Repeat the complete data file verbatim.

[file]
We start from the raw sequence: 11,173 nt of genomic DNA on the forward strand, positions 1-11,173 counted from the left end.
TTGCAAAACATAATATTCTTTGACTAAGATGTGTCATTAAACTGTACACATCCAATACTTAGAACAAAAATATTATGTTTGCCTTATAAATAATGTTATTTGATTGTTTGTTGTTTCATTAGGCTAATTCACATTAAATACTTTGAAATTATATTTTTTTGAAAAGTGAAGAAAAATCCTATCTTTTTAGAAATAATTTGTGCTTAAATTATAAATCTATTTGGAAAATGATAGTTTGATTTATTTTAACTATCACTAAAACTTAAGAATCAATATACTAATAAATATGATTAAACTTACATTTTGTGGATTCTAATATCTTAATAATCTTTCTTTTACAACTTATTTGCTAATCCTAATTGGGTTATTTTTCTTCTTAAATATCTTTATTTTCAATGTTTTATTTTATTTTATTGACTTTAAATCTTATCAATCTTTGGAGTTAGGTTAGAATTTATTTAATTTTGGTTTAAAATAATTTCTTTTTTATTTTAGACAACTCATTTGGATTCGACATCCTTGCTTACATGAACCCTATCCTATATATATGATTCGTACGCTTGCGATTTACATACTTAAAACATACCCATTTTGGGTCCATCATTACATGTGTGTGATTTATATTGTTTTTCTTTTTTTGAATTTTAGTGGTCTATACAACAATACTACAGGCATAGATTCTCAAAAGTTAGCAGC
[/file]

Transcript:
We start from the raw sequence: 11,173 nt of genomic DNA on the forward strand, positions 1-11,173 counted from the left end.
TTGCAAAACATAATATTCTTTGACTAAGATGTGTCATTAAACTGTACACATCCAATACTTAGAACAAAAATATTATGTTTGCCTTATAAATAATGTTATTTGATTGTTTGTTGTTTCATTAGGCTAATTCACATTAAATACTTTGAAATTATATTTTTTTGAAAAGTGAAGAAAAATCCTATCTTTTTAGAAATAATTTGTGCTTAAATTATAAATCTATTTGGAAAATGATAGTTTGATTTATTTTAACTATCACTAAAACTTAAGAATCAATATACTAATAAATATGATTAAACTTACATTTTGTGGATTCTAATATCTTAATAATCTTTCTTTTACAACTTATTTGCTAATCCTAATTGGGTTATTTTTCTTCTTAAATATCTTTATTTTCAATGTTTTATTTTATTTTATTGACTTTAAATCTTATCAATCTTTGGAGTTAGGTTAGAATTTATTTAATTTTGGTTTAAAATAATTTCTTTTTTATTTTAGACAACTCATTTGGATTCGACATCCTTGCTTACATGAACCCTATCCTATATATATGATTCGTACGCTTGCGATTTACATACTTAAAACATACCCATTTTGGGTCCATCATTACATGTGTGTGATTTATATTGTTTTTCTTTTTTTGAATTTTAGTGGTCTATACAACAATACTACAGGCATAGATTCTCAAAAGTTAGCAGC